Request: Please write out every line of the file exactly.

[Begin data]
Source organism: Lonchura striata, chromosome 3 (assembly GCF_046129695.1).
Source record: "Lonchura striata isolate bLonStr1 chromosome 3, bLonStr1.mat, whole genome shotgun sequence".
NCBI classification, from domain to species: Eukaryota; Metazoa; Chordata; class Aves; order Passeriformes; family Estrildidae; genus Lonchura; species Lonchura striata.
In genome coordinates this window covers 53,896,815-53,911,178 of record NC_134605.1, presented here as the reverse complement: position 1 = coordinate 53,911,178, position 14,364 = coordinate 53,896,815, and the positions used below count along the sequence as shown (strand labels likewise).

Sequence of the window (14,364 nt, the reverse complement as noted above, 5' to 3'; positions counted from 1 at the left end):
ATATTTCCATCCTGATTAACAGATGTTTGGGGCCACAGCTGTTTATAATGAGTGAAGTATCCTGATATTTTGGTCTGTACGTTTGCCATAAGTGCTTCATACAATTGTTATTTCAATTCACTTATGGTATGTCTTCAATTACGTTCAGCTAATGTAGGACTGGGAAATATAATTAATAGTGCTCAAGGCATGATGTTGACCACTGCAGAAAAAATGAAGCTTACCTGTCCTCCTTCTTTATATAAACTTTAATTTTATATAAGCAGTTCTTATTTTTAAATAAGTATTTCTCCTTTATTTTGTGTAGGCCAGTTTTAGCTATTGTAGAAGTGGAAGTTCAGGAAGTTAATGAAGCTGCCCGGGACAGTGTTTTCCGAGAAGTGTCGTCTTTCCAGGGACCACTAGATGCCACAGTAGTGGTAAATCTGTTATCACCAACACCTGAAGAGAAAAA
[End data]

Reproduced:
Source organism: Lonchura striata, chromosome 3 (assembly GCF_046129695.1).
Source record: "Lonchura striata isolate bLonStr1 chromosome 3, bLonStr1.mat, whole genome shotgun sequence".
NCBI classification, from domain to species: Eukaryota; Metazoa; Chordata; class Aves; order Passeriformes; family Estrildidae; genus Lonchura; species Lonchura striata.
In genome coordinates this window covers 53,896,815-53,911,178 of record NC_134605.1, presented here as the reverse complement: position 1 = coordinate 53,911,178, position 14,364 = coordinate 53,896,815, and the positions used below count along the sequence as shown (strand labels likewise).

Sequence of the window (14,364 nt, the reverse complement as noted above, 5' to 3'; positions counted from 1 at the left end):
ATATTTCCATCCTGATTAACAGATGTTTGGGGCCACAGCTGTTTATAATGAGTGAAGTATCCTGATATTTTGGTCTGTACGTTTGCCATAAGTGCTTCATACAATTGTTATTTCAATTCACTTATGGTATGTCTTCAATTACGTTCAGCTAATGTAGGACTGGGAAATATAATTAATAGTGCTCAAGGCATGATGTTGACCACTGCAGAAAAAATGAAGCTTACCTGTCCTCCTTCTTTATATAAACTTTAATTTTATATAAGCAGTTCTTATTTTTAAATAAGTATTTCTCCTTTATTTTGTGTAGGCCAGTTTTAGCTATTGTAGAAGTGGAAGTTCAGGAAGTTAATGAAGCTGCCCGGGACAGTGTTTTCCGAGAAGTGTCGTCTTTCCAGGGACCACTAGATGCCACAGTAGTGGTAAATCTGTTATCACCAACACCTGAAGAGAAAAA